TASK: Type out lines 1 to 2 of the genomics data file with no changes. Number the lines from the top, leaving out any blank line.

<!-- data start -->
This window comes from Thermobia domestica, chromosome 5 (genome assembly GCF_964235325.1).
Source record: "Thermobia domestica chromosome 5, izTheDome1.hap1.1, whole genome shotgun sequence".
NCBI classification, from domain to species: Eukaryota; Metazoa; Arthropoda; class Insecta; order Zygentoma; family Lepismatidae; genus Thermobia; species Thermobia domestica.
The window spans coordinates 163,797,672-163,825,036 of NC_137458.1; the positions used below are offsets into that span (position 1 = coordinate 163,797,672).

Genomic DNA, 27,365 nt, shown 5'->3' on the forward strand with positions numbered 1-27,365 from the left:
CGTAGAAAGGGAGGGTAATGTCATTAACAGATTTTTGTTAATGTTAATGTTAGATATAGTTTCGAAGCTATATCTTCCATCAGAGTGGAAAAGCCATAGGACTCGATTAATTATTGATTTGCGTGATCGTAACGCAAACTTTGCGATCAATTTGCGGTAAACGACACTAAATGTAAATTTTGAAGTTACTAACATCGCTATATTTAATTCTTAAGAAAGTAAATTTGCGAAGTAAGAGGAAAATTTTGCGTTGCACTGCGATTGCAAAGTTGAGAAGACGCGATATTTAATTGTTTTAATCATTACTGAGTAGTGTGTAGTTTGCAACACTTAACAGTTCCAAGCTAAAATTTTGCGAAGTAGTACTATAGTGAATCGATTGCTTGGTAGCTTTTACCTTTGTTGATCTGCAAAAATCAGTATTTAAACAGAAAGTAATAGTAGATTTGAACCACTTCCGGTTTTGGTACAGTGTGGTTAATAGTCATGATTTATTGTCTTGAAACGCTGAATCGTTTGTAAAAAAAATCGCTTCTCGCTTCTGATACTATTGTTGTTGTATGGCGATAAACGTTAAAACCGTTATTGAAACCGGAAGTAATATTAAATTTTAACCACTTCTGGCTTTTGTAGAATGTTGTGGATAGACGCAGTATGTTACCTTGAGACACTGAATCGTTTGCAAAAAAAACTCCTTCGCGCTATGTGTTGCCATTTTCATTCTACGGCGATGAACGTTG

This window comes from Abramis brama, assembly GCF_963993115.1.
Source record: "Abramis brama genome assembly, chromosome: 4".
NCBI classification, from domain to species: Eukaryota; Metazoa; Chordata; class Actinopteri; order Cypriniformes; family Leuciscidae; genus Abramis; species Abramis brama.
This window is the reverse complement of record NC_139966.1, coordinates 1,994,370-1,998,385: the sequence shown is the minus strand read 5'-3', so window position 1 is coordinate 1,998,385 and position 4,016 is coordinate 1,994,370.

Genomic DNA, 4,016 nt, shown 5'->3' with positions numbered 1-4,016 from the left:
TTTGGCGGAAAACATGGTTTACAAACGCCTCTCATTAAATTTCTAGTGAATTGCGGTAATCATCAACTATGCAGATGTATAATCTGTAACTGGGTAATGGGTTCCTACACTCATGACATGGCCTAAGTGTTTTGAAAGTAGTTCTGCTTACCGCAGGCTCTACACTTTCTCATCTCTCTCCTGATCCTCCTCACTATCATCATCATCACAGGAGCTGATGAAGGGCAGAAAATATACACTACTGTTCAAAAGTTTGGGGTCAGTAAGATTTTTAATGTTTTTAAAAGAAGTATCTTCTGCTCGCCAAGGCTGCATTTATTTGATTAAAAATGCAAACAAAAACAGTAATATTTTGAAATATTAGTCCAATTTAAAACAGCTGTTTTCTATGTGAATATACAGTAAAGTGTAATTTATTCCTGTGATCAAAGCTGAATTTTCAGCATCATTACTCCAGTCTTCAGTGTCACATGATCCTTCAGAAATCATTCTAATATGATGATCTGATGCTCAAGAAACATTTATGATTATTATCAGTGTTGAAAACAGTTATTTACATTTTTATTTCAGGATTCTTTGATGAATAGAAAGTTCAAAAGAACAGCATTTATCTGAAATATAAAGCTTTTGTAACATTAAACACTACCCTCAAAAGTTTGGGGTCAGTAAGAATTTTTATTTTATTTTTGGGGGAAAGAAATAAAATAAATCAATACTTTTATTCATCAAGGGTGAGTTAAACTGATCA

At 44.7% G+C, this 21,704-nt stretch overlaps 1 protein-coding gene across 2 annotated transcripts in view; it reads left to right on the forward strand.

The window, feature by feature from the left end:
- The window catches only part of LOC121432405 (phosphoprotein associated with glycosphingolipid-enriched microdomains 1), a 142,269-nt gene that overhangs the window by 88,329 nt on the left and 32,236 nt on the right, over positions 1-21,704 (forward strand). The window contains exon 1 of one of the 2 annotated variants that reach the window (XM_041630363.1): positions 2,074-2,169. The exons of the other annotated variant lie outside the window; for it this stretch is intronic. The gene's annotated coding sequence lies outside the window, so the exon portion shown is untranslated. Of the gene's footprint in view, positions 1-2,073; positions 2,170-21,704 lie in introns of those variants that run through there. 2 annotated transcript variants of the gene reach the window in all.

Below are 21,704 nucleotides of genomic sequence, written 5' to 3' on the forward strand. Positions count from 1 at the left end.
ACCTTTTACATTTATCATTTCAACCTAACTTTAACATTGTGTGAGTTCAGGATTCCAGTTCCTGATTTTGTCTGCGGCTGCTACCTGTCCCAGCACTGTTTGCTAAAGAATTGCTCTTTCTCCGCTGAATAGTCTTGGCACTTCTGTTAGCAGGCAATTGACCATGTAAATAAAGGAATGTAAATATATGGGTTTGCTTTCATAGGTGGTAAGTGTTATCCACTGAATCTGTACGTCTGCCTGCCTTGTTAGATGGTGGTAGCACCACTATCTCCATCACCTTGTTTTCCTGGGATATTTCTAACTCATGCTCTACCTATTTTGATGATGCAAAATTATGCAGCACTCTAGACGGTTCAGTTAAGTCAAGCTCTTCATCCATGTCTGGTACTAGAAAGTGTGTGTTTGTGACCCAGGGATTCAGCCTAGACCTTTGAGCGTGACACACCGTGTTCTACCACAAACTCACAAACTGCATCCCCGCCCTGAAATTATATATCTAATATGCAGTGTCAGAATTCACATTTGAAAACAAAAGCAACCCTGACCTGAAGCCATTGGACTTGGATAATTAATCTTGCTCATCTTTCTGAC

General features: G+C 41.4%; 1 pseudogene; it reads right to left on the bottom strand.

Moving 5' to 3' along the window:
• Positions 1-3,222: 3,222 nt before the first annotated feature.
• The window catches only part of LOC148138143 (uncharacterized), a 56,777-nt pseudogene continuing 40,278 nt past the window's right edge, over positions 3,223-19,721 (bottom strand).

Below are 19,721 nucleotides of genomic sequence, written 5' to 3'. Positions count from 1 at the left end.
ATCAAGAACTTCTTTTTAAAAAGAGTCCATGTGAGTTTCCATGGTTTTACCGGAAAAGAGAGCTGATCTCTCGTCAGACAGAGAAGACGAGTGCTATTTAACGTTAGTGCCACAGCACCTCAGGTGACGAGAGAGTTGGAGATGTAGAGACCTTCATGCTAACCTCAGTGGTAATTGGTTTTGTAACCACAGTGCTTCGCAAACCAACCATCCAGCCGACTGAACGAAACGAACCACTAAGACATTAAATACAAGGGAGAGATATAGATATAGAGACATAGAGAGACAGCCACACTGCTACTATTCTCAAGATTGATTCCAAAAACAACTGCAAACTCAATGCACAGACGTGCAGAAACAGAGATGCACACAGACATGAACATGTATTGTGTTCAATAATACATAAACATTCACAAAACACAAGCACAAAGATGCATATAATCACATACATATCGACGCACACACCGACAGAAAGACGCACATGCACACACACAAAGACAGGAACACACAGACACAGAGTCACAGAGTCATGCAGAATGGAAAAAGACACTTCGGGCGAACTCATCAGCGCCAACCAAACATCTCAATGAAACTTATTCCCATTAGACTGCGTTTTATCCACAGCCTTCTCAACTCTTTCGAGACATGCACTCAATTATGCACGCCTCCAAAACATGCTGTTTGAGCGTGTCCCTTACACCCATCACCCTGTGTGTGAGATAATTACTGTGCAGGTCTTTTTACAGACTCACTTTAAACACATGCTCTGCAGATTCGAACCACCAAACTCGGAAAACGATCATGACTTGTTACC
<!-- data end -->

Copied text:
This window comes from Thermobia domestica, chromosome 5 (genome assembly GCF_964235325.1).
Source record: "Thermobia domestica chromosome 5, izTheDome1.hap1.1, whole genome shotgun sequence".